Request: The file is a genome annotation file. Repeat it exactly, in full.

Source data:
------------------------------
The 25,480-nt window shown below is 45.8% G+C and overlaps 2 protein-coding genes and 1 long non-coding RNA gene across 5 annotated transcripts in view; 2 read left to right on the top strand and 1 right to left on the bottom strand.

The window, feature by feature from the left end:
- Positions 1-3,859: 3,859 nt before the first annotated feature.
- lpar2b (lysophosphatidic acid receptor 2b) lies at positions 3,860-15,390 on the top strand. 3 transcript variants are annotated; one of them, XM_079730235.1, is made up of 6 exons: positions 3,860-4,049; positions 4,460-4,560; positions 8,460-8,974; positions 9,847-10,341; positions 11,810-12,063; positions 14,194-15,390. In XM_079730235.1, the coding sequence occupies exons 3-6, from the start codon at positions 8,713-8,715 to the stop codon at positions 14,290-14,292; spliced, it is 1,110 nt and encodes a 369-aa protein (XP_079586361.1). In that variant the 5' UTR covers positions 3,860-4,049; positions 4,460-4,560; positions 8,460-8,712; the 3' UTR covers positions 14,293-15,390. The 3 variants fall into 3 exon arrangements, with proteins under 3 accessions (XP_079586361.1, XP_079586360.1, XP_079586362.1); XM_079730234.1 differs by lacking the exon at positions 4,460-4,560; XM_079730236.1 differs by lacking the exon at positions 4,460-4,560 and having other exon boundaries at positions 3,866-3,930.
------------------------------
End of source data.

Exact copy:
The 25,480-nt window shown below is 45.8% G+C and overlaps 2 protein-coding genes and 1 long non-coding RNA gene across 5 annotated transcripts in view; 2 read left to right on the top strand and 1 right to left on the bottom strand.

The window, feature by feature from the left end:
- Positions 1-3,859: 3,859 nt before the first annotated feature.
- lpar2b (lysophosphatidic acid receptor 2b) lies at positions 3,860-15,390 on the top strand. 3 transcript variants are annotated; one of them, XM_079730235.1, is made up of 6 exons: positions 3,860-4,049; positions 4,460-4,560; positions 8,460-8,974; positions 9,847-10,341; positions 11,810-12,063; positions 14,194-15,390. In XM_079730235.1, the coding sequence occupies exons 3-6, from the start codon at positions 8,713-8,715 to the stop codon at positions 14,290-14,292; spliced, it is 1,110 nt and encodes a 369-aa protein (XP_079586361.1). In that variant the 5' UTR covers positions 3,860-4,049; positions 4,460-4,560; positions 8,460-8,712; the 3' UTR covers positions 14,293-15,390. The 3 variants fall into 3 exon arrangements, with proteins under 3 accessions (XP_079586361.1, XP_079586360.1, XP_079586362.1); XM_079730234.1 differs by lacking the exon at positions 4,460-4,560; XM_079730236.1 differs by lacking the exon at positions 4,460-4,560 and having other exon boundaries at positions 3,866-3,930.